I’m Not Qualified

Seen online today: a job posting for a Head Lice Removal Technician.
Really?
There is such a thing as that? Who knew?
(Also, yuck.)

 

 Disgusted Kristin Wiig

 

Not one to pass by such an intriguing heading, I had to click on it, just to see for myself. The ad tells me I would be “proud” to work for and represent this company.
(Not my first choice of adjectives, I must say. Though I applaud those who do. Truly.) 

 

Apparently they are looking to expand their “staff of head lice professionals”, and they offer “extensive training in treatment protocol”.
(I should certainly hope so.)

 

One must be able to pass a criminal background check, be able to use a GPS accurately for those on-call hours at clients’ homes, and buy one’s own “good lamp and magnifier”, as well as professional grade lice combs which will then be re-sold “at a profit” to clients.
(They will obviously be ready to buy due to the heebie-jeebie factor alone.)

 

Oh, and of course one must have “seen and dealt with lice before even if informal, such as with your children”.
(Darn. That knocks me right out of the running, because I am a whiz with a GPS. Curses on my kids and their never-liced scalps.)

 

Did I mention? The job pays $30 per hour.
(I’m not sure that’s enough.)

 

Photo Source: http://www.reactionface.info/face/disgusted-kristen-wig

(Please note the similar reaction to both toe fungus and head lice.)

 

© Monica Simpson and Help To Hope, 2013
https://www.facebook.com/HelpToHope
https://twitter.com/HelpToHope

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Work

My daughter’s stay in the psych ward (her first stay, at least) was five days. Yet it seemed interminable and exhausting to me. I can only imagine how it must have felt to her.

While my daughter was hospitalized, I worked. I worked to find the new therapist she needed. I worked to prepare my younger daughter for her sister’s return. I worked to prepare myself for her return as well. I worked at calming my nerves in anticipation of the unknown that lay ahead for us.

I worked at contacting personnel in my daughter’s high school to let them know why she’d missed school and was failing her core classes. I worked to advocate to her teachers on her behalf as depression, anxiety, and panic had interrupted class tests, make-up tests, and all manner of school work and homework in the preceding weeks.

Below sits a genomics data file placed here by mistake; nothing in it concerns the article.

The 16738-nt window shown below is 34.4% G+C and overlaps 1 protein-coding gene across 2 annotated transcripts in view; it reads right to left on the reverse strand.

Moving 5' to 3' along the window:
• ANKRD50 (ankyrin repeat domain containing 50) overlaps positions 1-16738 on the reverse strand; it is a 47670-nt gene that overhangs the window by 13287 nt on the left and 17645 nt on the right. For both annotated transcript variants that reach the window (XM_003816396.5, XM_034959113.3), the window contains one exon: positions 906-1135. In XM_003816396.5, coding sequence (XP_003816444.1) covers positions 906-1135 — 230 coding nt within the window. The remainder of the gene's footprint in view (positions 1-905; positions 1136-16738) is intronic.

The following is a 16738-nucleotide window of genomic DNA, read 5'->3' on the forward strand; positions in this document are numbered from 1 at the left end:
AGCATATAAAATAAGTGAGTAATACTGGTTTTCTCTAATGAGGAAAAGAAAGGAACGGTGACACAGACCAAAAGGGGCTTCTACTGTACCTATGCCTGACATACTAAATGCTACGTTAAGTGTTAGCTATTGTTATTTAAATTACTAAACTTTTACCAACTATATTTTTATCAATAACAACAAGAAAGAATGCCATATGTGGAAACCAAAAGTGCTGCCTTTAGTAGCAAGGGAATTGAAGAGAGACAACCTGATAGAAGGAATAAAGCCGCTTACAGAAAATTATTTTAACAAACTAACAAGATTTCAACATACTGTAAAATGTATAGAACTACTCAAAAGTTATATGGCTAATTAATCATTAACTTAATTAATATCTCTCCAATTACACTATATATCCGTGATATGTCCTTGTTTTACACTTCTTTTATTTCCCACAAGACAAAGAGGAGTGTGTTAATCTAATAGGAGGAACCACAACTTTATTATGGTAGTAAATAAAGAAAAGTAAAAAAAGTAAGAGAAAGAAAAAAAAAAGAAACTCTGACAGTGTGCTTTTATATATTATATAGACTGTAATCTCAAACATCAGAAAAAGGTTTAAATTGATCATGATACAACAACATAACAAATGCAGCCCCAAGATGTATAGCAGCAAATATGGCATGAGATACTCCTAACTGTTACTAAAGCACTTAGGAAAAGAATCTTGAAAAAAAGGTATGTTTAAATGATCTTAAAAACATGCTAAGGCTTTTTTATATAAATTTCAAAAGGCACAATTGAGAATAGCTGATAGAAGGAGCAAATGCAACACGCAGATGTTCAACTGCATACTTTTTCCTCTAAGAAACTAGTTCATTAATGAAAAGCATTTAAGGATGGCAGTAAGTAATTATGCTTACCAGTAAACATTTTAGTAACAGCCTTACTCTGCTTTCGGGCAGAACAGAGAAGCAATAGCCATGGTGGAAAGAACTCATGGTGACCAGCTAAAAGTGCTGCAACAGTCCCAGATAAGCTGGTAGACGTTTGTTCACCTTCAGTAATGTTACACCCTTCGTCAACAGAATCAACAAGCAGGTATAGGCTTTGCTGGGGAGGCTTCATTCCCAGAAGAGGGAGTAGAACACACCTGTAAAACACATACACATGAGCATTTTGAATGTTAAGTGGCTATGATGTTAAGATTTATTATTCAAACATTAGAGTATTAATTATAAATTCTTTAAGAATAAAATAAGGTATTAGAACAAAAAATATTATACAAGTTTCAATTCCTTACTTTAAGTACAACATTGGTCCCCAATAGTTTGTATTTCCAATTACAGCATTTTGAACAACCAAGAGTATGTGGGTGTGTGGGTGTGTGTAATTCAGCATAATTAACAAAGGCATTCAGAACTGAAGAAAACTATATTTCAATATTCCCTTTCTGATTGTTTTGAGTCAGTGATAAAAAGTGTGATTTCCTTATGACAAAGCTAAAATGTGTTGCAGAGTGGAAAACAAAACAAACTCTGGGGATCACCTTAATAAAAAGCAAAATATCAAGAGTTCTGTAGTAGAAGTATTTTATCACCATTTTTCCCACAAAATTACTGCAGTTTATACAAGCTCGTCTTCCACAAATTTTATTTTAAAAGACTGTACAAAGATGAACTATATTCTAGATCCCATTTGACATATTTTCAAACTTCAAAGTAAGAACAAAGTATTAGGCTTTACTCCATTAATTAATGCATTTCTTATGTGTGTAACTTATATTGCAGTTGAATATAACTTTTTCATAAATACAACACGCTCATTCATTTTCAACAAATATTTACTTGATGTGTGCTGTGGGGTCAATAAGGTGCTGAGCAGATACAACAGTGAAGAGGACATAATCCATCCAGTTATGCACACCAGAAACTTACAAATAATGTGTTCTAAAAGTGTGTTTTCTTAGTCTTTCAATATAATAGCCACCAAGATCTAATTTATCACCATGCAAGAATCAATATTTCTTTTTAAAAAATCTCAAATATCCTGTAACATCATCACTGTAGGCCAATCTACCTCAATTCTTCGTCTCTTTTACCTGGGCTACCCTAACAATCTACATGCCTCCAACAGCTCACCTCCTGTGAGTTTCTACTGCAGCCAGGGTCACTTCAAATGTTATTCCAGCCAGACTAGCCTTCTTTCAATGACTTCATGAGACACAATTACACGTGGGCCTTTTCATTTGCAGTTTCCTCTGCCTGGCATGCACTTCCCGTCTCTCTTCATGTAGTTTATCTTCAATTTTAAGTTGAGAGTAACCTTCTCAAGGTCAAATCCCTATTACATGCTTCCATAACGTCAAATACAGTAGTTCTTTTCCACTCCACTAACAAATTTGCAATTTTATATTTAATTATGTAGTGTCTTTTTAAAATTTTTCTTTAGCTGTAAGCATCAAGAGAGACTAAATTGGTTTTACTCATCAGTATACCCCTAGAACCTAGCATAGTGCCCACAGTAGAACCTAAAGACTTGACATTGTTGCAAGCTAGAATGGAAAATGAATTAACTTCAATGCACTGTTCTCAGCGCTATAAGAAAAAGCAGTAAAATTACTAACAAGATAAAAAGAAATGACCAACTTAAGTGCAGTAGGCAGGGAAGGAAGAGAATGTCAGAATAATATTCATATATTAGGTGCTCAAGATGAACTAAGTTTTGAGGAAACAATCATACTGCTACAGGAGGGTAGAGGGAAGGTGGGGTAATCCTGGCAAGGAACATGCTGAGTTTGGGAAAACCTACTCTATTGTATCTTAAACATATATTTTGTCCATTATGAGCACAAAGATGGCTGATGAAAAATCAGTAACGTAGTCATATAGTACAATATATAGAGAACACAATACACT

I worked to make it clear to her teachers that I was not trying to excuse any behavior; I simply wanted my daughter to know she could walk into a classroom, take a test, and not let anxiety continue to drag her into a dark abyss leading to self harm and despair.

I worked to prepare the way to help my daughter find even a tiny but necessary victory.

I worked to release the frustration of not hearing back from several of her teachers. I worked to let go of the fear that they would judge me as “that mom”, the one who let her kid get away with anything, then made excuses.

mean-teacher

Source

 

I worked to remember that my goal was not to get my adolescent daughter to pass English, sing in choir, or even pass her freshman year. I worked to stay focused on helping her reach a place of mental wellness, health, and personal safety.

I worked, literally, to keep my daughter alive, to help her want to stay alive.

I worked to respond to the teachers who had kindly and compassionately replied after I contacted them to inform them of my daughter’s deep struggles. I worked to contain my tears, to thank these good people for seeing the inherent value in my 15-year-old, even though she could not see it in herself.

I worked to remind myself that they were bearing witness to the good in my daughter, and helping me hold onto hope, whether they realized it or not.

I worked at letting go of the frustration that I was the one having to do everything, with no help from my children’s father. I worked to not allow wasteful bitterness about that overtake me.

I worked to arrange my schedule so I could be where I had to be when I had to be there, whether taking my youngest to cheer practice, or visiting my older daughter in the psych ward.

I worked at pushing aside the grief I felt as a widow, the utter sorrow I felt at not having my husband to talk with at the end of an exhausting day. I worked at trying to think of the encouraging words I knew he would say to me.